LOS ANGELES – When Japan’s education ministry recently allowed municipal boards of education to make public the results for individual schools on achievement tests taken by sixth and ninth graders nationwide, it paved the way for the next logical question: How do teachers at these schools perform?
It’s always risky to predict events in one country based on the experience of other countries, but if the past is any guide, it would not be surprising if Japan’s education ministry next decided to urge the posting of rankings of individual teachers along with those of individual schools.
There is a precedent for this.
In 2010 and 2011, the Los Angeles Times published a series of articles based on the newspaper’s analysis of test scores. The series included the names, work locations and test scores for nearly 6,000 teachers. It subsequently updated the list to nearly 11,500 teachers. The New York Times did something similar in 2012, followed by The Cleveland Plain Dealer.
In all three cases, the newspapers in question took intense heat for labeling teachers as failing, using what many consider to be flawed data.
The larger issue is whether transparency has limitations. To put it differently, does naming and shaming work?
In Los Angeles, one teacher committed suicide after he was identified as ineffective based on his students’ test scores.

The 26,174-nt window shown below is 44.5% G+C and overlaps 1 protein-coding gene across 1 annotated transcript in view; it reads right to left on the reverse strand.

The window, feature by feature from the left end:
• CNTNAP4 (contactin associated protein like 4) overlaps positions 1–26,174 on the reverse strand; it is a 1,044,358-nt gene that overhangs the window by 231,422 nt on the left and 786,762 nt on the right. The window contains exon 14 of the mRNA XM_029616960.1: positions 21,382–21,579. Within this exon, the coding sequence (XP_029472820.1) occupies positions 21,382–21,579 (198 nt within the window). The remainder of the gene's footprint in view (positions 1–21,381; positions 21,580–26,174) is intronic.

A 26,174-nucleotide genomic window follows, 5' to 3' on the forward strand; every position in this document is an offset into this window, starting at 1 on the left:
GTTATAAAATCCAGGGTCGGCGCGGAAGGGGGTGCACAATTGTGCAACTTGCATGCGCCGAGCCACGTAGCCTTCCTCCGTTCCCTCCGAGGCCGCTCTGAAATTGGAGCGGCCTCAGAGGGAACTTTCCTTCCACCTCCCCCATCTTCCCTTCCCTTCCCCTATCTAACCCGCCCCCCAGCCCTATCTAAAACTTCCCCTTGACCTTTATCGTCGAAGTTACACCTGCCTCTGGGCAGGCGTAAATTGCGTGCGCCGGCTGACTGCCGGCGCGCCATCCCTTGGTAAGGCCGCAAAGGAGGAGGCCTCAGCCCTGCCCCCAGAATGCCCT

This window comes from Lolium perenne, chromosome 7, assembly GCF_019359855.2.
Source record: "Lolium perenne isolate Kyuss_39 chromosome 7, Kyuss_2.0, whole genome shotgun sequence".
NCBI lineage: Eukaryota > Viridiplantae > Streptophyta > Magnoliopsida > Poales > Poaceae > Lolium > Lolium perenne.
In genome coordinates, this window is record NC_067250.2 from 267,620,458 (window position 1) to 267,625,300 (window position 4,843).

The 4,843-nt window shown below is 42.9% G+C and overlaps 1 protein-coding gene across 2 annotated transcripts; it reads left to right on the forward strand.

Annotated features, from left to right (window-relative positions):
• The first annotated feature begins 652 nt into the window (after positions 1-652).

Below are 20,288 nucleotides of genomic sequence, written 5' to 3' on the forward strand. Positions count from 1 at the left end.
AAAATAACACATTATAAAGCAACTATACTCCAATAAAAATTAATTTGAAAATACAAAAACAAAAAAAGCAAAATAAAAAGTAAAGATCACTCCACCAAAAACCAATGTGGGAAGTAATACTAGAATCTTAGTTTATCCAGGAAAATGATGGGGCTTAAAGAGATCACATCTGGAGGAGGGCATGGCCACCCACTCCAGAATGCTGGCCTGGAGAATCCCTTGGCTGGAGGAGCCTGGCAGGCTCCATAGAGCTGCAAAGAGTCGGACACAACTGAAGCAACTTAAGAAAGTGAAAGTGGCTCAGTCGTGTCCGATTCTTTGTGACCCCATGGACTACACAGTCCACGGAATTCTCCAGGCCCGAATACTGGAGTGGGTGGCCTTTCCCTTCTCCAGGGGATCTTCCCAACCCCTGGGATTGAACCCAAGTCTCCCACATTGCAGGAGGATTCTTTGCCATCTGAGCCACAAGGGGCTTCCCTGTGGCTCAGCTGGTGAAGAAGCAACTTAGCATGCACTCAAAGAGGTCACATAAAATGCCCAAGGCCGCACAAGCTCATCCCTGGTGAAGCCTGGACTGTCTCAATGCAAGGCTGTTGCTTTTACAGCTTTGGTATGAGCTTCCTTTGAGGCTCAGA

If events in the United States are any indication, Japan’s education ministry needs to carefully weigh its next step in attempting to establish accountability. In a society where teachers historically have been accorded great respect, efforts to subject them to humiliation would be counterproductive.
It’s hard to believe that doctors would be ranked based on mortality rates, regardless of their specialization and the environment in which they practiced. Why should teachers be any different?
There are factors beyond the control of both. This is not an excuse anymore than gravity is an excuse for why objects fall to the ground.
From all indications, the global economy is slowly transforming Japan’s schools. Teachers are feeling pressure to change their instructional methods to promote critical thinking, rather than rote memorization. For Japan, this is a radical move. But it’s important to remember that whenever teachers are subjected to new demands, there are bound to be a few who find it difficult to alter their instruction. It’s not insubordination; it’s habit.
Publicizing their names in newspapers when their students fail to measure up is a prescription for demoralization.
The U.S. is learning this lesson in its relentless attack on the profession. The effect is seen in the high rate of turnover. Education Department data show that almost 50 percent of teachers leave the field within the first five years. The No. 1 reason is the lack of support from the school and the community.
Whether teachers in Japan will react differently is impossible to know. But embarrassment is not the way to motivate professionals.
Teachers in Japan, like their colleagues in the U.S., do not choose to educate the young for fame, fortune or power. They do so because they want to help their students to become all they can be.
Walt Gardner writes the Reality Check blog for Education Week in the United States.